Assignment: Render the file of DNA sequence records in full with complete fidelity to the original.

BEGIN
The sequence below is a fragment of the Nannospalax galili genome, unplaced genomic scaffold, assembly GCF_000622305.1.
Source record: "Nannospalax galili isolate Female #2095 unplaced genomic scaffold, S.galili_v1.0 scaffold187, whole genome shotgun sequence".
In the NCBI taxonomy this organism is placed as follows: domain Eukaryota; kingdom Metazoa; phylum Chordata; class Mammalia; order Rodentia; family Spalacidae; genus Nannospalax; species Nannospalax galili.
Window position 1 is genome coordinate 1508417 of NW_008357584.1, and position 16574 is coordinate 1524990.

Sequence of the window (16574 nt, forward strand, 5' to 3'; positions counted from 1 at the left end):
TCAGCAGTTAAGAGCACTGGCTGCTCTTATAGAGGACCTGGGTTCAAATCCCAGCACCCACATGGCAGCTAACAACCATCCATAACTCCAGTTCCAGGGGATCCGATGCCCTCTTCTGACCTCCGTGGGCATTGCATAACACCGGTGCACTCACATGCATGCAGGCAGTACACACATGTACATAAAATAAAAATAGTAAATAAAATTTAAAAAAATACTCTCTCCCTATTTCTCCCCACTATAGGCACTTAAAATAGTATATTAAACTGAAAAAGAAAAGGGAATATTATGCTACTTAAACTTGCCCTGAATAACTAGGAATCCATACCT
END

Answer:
The sequence below is a fragment of the Nannospalax galili genome, unplaced genomic scaffold, assembly GCF_000622305.1.
Source record: "Nannospalax galili isolate Female #2095 unplaced genomic scaffold, S.galili_v1.0 scaffold187, whole genome shotgun sequence".
In the NCBI taxonomy this organism is placed as follows: domain Eukaryota; kingdom Metazoa; phylum Chordata; class Mammalia; order Rodentia; family Spalacidae; genus Nannospalax; species Nannospalax galili.
Window position 1 is genome coordinate 1508417 of NW_008357584.1, and position 16574 is coordinate 1524990.

Sequence of the window (16574 nt, forward strand, 5' to 3'; positions counted from 1 at the left end):
TCAGCAGTTAAGAGCACTGGCTGCTCTTATAGAGGACCTGGGTTCAAATCCCAGCACCCACATGGCAGCTAACAACCATCCATAACTCCAGTTCCAGGGGATCCGATGCCCTCTTCTGACCTCCGTGGGCATTGCATAACACCGGTGCACTCACATGCATGCAGGCAGTACACACATGTACATAAAATAAAAATAGTAAATAAAATTTAAAAAAATACTCTCTCCCTATTTCTCCCCACTATAGGCACTTAAAATAGTATATTAAACTGAAAAAGAAAAGGGAATATTATGCTACTTAAACTTGCCCTGAATAACTAGGAATCCATACCT